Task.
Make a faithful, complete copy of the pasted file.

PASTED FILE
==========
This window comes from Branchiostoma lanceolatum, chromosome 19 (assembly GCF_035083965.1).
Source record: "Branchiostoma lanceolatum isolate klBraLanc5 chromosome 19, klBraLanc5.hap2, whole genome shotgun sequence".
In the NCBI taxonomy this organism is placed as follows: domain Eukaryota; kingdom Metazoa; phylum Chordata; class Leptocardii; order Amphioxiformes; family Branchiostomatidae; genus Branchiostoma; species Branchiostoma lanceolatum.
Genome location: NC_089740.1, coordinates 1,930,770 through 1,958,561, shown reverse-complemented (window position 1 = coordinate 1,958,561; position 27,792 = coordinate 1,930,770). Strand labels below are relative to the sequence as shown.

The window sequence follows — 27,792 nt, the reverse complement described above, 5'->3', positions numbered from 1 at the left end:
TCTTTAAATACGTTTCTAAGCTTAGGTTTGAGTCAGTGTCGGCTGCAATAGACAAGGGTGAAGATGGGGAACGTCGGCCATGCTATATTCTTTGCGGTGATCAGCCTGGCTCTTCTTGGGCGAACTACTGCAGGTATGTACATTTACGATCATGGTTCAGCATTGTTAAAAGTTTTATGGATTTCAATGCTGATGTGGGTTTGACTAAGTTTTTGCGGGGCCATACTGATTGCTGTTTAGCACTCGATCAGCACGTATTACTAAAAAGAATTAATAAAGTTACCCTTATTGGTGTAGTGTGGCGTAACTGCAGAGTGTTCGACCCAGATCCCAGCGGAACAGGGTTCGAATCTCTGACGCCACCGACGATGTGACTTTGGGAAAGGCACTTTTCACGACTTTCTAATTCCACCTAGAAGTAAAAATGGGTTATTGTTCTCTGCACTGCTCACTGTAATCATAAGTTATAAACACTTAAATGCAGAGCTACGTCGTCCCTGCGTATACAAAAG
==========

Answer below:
This window comes from Branchiostoma lanceolatum, chromosome 19 (assembly GCF_035083965.1).
Source record: "Branchiostoma lanceolatum isolate klBraLanc5 chromosome 19, klBraLanc5.hap2, whole genome shotgun sequence".
In the NCBI taxonomy this organism is placed as follows: domain Eukaryota; kingdom Metazoa; phylum Chordata; class Leptocardii; order Amphioxiformes; family Branchiostomatidae; genus Branchiostoma; species Branchiostoma lanceolatum.
Genome location: NC_089740.1, coordinates 1,930,770 through 1,958,561, shown reverse-complemented (window position 1 = coordinate 1,958,561; position 27,792 = coordinate 1,930,770). Strand labels below are relative to the sequence as shown.

The window sequence follows — 27,792 nt, the reverse complement described above, 5'->3', positions numbered from 1 at the left end:
TCTTTAAATACGTTTCTAAGCTTAGGTTTGAGTCAGTGTCGGCTGCAATAGACAAGGGTGAAGATGGGGAACGTCGGCCATGCTATATTCTTTGCGGTGATCAGCCTGGCTCTTCTTGGGCGAACTACTGCAGGTATGTACATTTACGATCATGGTTCAGCATTGTTAAAAGTTTTATGGATTTCAATGCTGATGTGGGTTTGACTAAGTTTTTGCGGGGCCATACTGATTGCTGTTTAGCACTCGATCAGCACGTATTACTAAAAAGAATTAATAAAGTTACCCTTATTGGTGTAGTGTGGCGTAACTGCAGAGTGTTCGACCCAGATCCCAGCGGAACAGGGTTCGAATCTCTGACGCCACCGACGATGTGACTTTGGGAAAGGCACTTTTCACGACTTTCTAATTCCACCTAGAAGTAAAAATGGGTTATTGTTCTCTGCACTGCTCACTGTAATCATAAGTTATAAACACTTAAATGCAGAGCTACGTCGTCCCTGCGTATACAAAAG